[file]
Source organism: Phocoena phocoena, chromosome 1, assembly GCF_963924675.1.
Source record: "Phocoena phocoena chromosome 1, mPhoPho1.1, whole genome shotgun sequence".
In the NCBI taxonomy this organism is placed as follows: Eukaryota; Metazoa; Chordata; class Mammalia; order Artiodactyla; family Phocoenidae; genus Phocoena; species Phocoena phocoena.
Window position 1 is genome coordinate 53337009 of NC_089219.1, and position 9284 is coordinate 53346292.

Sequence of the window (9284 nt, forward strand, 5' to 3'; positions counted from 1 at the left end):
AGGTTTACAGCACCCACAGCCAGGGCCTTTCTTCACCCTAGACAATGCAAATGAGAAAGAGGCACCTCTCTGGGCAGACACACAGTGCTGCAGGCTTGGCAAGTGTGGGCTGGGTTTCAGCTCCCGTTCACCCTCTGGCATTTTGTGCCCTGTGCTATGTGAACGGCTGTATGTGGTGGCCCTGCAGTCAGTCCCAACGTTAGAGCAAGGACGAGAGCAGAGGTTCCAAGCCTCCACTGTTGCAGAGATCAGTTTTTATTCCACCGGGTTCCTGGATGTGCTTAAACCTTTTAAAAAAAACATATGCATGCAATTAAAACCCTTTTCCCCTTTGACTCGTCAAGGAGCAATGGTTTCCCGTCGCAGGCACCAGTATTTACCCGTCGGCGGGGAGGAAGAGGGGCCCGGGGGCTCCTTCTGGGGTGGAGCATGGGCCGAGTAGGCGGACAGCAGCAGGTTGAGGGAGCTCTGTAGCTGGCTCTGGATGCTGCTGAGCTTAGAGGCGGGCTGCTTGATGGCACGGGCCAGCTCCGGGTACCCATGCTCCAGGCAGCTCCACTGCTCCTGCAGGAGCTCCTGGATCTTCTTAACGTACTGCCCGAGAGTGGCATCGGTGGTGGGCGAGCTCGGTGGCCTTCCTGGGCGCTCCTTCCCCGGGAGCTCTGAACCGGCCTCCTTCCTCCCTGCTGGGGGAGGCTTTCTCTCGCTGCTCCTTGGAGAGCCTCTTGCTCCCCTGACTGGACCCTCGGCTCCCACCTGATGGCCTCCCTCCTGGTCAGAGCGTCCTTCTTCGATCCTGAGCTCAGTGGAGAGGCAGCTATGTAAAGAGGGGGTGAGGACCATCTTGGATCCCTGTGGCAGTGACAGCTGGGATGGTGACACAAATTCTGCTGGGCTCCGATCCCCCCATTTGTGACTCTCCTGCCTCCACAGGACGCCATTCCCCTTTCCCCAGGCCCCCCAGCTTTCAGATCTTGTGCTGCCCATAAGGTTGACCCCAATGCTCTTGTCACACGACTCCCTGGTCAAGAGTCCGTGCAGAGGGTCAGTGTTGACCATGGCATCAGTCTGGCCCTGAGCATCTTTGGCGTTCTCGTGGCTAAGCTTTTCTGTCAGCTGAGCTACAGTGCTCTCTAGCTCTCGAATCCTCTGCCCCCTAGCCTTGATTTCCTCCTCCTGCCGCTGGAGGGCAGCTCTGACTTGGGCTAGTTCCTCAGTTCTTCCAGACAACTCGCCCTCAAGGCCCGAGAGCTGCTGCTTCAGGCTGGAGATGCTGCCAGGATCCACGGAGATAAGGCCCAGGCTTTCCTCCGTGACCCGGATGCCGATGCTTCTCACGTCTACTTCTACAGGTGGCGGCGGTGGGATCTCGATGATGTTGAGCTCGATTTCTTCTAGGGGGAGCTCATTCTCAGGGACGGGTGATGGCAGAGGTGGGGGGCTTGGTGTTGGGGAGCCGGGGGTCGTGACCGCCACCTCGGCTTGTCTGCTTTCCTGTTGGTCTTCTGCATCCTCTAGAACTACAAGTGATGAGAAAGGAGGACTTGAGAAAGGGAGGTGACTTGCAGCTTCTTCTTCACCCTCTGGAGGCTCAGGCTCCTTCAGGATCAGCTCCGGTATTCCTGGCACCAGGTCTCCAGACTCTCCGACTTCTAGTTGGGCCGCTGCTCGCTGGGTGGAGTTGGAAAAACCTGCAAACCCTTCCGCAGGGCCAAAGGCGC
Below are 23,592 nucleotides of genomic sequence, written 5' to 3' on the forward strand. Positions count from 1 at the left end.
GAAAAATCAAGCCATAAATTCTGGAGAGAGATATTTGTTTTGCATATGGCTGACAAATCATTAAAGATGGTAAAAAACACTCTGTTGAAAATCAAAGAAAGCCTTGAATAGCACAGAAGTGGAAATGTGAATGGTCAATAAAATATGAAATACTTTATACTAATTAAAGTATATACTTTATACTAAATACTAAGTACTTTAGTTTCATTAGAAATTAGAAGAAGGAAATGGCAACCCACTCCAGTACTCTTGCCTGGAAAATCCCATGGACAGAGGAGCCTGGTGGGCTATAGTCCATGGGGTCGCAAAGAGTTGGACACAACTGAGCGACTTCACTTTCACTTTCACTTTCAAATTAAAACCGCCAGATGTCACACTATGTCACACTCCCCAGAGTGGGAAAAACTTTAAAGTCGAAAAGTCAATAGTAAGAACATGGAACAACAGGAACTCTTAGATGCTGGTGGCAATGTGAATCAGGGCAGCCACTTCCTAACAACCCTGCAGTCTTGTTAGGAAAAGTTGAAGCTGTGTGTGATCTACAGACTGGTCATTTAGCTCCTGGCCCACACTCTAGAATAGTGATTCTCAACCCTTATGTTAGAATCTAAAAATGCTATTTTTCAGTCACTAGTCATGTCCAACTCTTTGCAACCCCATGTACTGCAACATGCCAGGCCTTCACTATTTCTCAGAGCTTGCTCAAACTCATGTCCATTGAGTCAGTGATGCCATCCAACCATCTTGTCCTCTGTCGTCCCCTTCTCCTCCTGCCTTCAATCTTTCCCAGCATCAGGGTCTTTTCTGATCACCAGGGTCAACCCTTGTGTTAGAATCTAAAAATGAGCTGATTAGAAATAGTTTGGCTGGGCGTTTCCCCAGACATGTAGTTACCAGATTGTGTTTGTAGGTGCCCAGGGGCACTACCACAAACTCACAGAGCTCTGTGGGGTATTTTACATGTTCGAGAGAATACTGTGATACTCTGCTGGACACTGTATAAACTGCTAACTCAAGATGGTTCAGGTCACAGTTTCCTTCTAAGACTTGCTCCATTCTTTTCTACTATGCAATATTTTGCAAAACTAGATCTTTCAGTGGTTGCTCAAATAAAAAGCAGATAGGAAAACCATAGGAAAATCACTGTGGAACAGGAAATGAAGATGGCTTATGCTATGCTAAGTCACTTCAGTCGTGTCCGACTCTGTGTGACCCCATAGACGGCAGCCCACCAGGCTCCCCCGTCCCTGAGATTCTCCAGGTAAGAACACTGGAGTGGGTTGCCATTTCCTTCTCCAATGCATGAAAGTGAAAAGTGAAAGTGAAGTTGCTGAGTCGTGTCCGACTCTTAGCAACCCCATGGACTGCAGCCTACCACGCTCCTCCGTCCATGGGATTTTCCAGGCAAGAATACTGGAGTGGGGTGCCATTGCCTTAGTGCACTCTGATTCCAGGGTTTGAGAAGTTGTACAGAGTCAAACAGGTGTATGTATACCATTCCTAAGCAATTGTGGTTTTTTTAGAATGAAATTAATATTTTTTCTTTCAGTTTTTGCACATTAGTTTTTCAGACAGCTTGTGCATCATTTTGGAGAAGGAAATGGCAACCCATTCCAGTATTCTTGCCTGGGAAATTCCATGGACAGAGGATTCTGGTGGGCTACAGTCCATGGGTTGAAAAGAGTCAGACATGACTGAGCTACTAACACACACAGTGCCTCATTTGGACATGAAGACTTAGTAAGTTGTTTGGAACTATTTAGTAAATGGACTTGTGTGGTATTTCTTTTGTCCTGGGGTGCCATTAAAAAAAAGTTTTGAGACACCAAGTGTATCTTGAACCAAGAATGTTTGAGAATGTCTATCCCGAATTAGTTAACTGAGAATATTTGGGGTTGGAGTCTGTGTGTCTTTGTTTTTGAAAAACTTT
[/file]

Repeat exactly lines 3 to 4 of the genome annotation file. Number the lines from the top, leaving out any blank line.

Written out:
In the NCBI taxonomy this organism is placed as follows: Eukaryota; Metazoa; Chordata; class Mammalia; order Artiodactyla; family Phocoenidae; genus Phocoena; species Phocoena phocoena.
Window position 1 is genome coordinate 53337009 of NC_089219.1, and position 9284 is coordinate 53346292.